Brain fog affects many healthy young and middle-aged people.
And while there are many illnesses and medications that can contribute to muddled thinking, that isn’t what I’m talking about today. I’m talking about otherwise healthy people who suspect that they are living under a cloud that compromises their mental clarity. They just don’t feel as sharp as they used to. They are always thinking with a “tired brain” Maybe they even find themselves frequently misplacing their keys or losing their train of thought. If you have this general feeling that your brain isn’t working as efficiently as it should, this post is for you.
A great way to handle brain fog is figure out what might be causing it. Because brain fog just isn’t just a “natural part of aging”. You’ll meet 80 and 90-year-olds who are as mentally sharp as a 30-year-old. But there are a few easy things to look for that can be making your thinking ability and your memory less than perfect
Your sleep is lacking in quantity or quality
Sleep is a time when your brain stores memories. And if sleep deprivation has become a way of life, it isn’t surprising to see how this might be affecting your memory. The important point is that it isn’t just those who are missing hours of sleep who might have their memories affected. Those who have poor quality of sleep may also find themselves thinking kind of foggy.
A study published in 2013 from the University of California, Berkeley shows that getting into a deep stage of sleep can by instrumental in moving memories from short term memory in the hippocampus to long term memories in the brain’s cortex. Without enough deep sleep, clarity of thinking starts to suffer. Click here for tips on how to get a good night’s sleep to alleviate brain fog and keep your memory in tip-top shape.
You aren’t getting as much protein as your think
Amino acids found in protein are instrumental in making many of the neurotransmittors that relay information from the brain to the rest of the body. If one of the key messengers of the brain malfunctions, it makes sense that brain fog would follow. The thing that’s tricky is that many are unaware of how little protein they eat.
When I look at my client’s food diaries, I’ll often see just a few ounces of meat. And there will be a large amount of carbohydrates. If you experience brain fog, you may want to try increasing your protein consumption. Additionally, vegetarians should be aware that vitamin B-12, lacking in vegetarian diets, is an essential nutrient for proper neurotransmittor function. So if you are eating a diet without animal protein, you must get vitamin B-12 it in another ways or the brain will suffer.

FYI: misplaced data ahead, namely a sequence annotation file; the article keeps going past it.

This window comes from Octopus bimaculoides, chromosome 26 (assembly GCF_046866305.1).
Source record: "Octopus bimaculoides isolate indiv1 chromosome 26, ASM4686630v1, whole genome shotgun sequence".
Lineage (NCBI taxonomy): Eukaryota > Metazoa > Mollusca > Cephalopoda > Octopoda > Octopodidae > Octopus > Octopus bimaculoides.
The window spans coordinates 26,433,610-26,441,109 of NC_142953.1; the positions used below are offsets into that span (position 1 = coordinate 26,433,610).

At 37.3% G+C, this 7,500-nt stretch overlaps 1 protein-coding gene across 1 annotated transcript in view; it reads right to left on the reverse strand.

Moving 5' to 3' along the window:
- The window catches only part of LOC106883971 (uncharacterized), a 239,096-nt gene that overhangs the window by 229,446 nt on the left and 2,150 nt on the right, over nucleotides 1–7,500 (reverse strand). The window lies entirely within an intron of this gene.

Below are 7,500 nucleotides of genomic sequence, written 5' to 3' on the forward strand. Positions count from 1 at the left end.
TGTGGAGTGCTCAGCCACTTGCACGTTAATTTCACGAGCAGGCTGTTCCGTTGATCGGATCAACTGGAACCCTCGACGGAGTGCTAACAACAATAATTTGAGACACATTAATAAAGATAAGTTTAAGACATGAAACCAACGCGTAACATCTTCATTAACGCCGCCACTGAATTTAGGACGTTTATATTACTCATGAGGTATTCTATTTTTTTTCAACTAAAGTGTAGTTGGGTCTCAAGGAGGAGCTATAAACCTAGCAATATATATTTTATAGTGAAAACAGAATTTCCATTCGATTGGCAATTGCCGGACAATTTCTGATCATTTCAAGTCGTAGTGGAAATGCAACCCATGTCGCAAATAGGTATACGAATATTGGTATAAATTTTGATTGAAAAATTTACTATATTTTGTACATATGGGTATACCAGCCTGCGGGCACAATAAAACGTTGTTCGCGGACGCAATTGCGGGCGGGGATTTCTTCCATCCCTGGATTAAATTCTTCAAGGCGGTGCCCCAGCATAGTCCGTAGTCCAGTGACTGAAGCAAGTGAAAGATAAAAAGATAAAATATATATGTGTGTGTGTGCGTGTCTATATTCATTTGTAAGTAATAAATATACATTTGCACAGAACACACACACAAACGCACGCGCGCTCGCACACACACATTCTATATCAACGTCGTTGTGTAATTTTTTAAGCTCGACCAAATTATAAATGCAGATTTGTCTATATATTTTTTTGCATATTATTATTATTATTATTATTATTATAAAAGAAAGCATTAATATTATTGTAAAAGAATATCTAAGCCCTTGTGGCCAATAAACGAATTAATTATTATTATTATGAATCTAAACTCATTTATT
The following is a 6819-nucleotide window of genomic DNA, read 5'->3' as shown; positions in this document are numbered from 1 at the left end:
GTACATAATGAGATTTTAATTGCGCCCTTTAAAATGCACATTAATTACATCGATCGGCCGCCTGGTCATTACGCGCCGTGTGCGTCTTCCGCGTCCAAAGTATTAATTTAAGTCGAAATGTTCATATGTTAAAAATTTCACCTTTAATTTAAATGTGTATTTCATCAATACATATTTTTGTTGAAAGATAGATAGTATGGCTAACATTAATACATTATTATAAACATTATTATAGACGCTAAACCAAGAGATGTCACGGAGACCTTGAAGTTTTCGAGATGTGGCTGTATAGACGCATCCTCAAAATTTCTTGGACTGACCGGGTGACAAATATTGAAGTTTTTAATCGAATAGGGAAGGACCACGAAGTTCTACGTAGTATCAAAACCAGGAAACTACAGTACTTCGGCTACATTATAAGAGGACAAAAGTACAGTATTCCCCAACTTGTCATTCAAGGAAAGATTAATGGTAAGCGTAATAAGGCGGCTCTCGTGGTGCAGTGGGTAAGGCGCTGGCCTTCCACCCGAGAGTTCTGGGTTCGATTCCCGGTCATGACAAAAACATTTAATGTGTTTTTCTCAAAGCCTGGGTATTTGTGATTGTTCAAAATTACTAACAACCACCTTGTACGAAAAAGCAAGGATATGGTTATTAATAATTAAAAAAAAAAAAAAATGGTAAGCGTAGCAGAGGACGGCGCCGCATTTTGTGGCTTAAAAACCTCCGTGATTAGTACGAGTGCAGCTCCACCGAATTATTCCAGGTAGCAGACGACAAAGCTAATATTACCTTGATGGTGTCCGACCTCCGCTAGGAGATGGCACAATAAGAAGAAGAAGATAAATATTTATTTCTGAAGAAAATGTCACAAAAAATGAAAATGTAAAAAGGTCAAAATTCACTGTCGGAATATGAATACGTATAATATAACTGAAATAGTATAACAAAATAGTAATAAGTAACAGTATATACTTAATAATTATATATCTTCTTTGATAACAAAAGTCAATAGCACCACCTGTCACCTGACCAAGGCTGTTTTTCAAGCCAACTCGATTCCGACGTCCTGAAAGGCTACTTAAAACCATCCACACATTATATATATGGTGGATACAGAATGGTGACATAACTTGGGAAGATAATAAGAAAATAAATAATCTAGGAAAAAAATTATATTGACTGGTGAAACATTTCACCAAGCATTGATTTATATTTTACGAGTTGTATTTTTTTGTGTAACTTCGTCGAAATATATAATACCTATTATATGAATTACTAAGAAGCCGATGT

You’ve been stressed out for way to long
Everybody is stressed from time to time and that is a normal part of life. But many of us are experiencing extremely high levels of stress on a constant basis and this is when things get a little murky. Constant long term stress causes inflammation and hormonal imbalance, both of which have a side effect of brain fog.
If you find that you’re often stressed, you’ve probably already noticed an affect on your brain function. Personally, I’m becoming more and more a fan of meditation as a valuable tool for vibrant health. Youtube is a good place to start for free meditation videos, and I would also recommend the Omvana app to meditation newbies. You’ll get free meditations that can be done a few minutes at a time to help develop your practice.
Your blood sugar is imbalanced
I know that I tend to blame imbalanced blood sugar on a lot of things. But it is a growing problem, and even people who are outwardly skinny can still be suffering from blood sugar problems. Imbalanced blood sugar causes inflammation in the body as well as a spike in stress hormones. That’s right.. An imbalanced diet can create an excess of the same stress hormones associated with mental anxiety. So for someone suffering from brain fog, going back to basics in the diet is a must. This means that the focus should be on lots of healthy fruits and vegetables. It should be good, clean sources of protein. And there should be healthy fats like coconut oil, avocado, seeds and nuts.
You’ve neglected your digestive system
Digestion is more important to total body function than most people realize. And a digestive imbalance can cause more problems than just indigestion. In fact, inflammation is one of the first bodily reactions when there is any type of digestive disturbance. And just like with stress, the end result of this is very often brain fog.
Healing digestive issues is complex. But one of the best things to do is eat extra fruits and vegetables for their needed fiber and antioxidants. It is advisable to fill half of your plate with vegetables at every meal. Substituting whole grains for refined carbohydrates increases fiber intake and is easier on the digestive system. Additionally, eat good fats with a focus on omega-3s, flax seed oil, and coconut oil. Supplementing with a good quality probiotic can also be extremely helpful. Finally, taking a temporary break from common problem foods like dairy, eggs and wheat will often do wonders for the workings of the digestive system.
Please keep in mind…
If you are noticing brain fog for the first time, it is important to first pay a visit to your doctor. That way you can rule out anything else in your health that might need your attention. There are some more serious reasons why your thinking may be a little fuzzy.